GSA News

August 11, 2010   


Planning for the Future:  Help the GSA Board of Directors set priorities for the Society for the next five years by responding to the strategic planning survey e-mailed to you. The GSA Board is working to develop programs and policies that best serve you. Your opinions, needs, and vision of the Society are key to this process.  The deadline for response has been extended to August 13th.  Thank you in advance for your valuable input!

Ever wonder “Why do fad diets work well for some, but not for others? Read in the July 2010 issue of GENETICS how researchers using fruit flies have found that genes interacting with diet, rather than diet alone, are the main cause of variation in metabolic traits, such as body weight.

Grants and Fellowships

The application periods for the 2011 National Institutes of Health Director’s Pioneer Award, New Innovator Award, and the Transformative Research Projects Award programs, awarded to exceptionally creative scientists, are about to open:

  • NIH Director's Pioneer Award:  Opens – August 13, 2010; Closes – September 13, 2010
  • New Innovator Award:  Opens – August 20, 2010; Closes – October 20, 2010
  • Transformative Research Projects Award:  Opens – September 27, 2010; Closes – October 27, 2010

For more information, click on the links above.

If you’re looking for a science policy fellowship, check out Discover Magazine’s blog, which lists some of the policy fellowships available for scientists and engineers.

Publication Opportunity

The Foundation for Biomedical Research is looking for previously published stories with high resolution photos that deal with basic or applied research featuring animal models and are written for a general consumer audience to publish in their fourth issue of their magazine, ResearchSaves™.  Articles can be new or “evergreen” and published within the last few years.  Stories are NOT edited, but inserted “as is” with your permission and with full institution attribution including bylines and photo credits.  For more information or to submit articles by September 10, 2010, contact


A U.S. House of Representatives subcommittee heard arguments for and against open access to federally funded research on July 29th.  The debate centered on the National Institutes of Health policy to release federally funded research results to the public within 12 months of publication.  For a list of panel members and access to their testimony click the link above.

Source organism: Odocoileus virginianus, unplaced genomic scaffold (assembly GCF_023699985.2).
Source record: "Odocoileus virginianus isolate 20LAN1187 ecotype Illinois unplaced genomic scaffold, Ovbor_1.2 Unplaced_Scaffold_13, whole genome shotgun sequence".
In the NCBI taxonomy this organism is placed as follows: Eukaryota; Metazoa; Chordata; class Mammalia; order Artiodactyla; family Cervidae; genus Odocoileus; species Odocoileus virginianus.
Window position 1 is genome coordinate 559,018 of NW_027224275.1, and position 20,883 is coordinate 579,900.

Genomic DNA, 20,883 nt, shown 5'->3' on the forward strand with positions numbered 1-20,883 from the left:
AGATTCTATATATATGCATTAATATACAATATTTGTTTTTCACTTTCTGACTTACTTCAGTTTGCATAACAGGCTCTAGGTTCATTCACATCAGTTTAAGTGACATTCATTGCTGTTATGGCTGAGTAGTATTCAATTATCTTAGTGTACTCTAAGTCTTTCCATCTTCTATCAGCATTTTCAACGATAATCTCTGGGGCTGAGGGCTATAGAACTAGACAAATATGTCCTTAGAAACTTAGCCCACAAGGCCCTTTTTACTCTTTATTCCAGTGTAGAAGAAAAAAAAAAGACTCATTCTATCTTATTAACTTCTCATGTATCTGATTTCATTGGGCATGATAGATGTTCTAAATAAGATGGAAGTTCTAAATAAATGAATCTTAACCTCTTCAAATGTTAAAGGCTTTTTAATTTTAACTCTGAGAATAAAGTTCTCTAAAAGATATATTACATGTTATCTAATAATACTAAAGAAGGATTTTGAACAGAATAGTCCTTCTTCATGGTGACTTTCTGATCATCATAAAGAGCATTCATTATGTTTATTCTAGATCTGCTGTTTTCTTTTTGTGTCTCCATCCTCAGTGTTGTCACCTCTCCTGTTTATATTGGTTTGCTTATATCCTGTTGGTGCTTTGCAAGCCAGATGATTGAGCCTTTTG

The U.S. Senate Appropriations Committee approved $32 billion for the National Institutes of Health (NIH) for Fiscal Year 2011 – approximately $1 billion (3.5%) more than the FY 2010 level and equal to the rate of biomedical inflation.  The funding, part of the FY 2011 Labor, Health and Human Services appropriations bill, still has to be voted on by the entire Senate. The NIH funding level is in line with the President’s request for the agency, but nearly $5 billion less than what FASEB recommended.

Take advantage of the U.S. Congress summer recess (August 9 – September 10) and invite your representative for a tour of your laboratory and stress the importance of genetic research and government funding for it.  For communicating effectively with Congress, peruse the public policy resources provided by the American Institute of Biological Sciences, and contact GSA Executive Director Sherry Marts for advice and support.  With elections coming in November, now is your chance to get off of the sidelines and into the game!


The Howard Hughes Medical Institute (HHMI) has contributed over $360,000 to double the capacity of the Bloomington Drosophila Stock Center (BDSC), an invaluable resource for geneticists around the world.  HHMI vice president and GSA member Gerald Rubin says, “The stock center is a critical resource for the entire fly research community.”  With the HHMI contribution, BDSC’s facilities will expand to house 30,000-40,000 new Drosophila strains.

The Federation of American Societies for Experimental Biology (FASEB) has released “Life Blood:  Angiogenesis in Health and Disease,” its latest article in The Breakthroughs in Bioscience series, a collection of illustrated articles that explain recent developments in basic biomedical research and how they are important to society. "Life Blood" describes the critical importance of angiogenesis in human health and disease, and credits early studies on model organisms as providing the foundation of our understanding of angiogenesis.  



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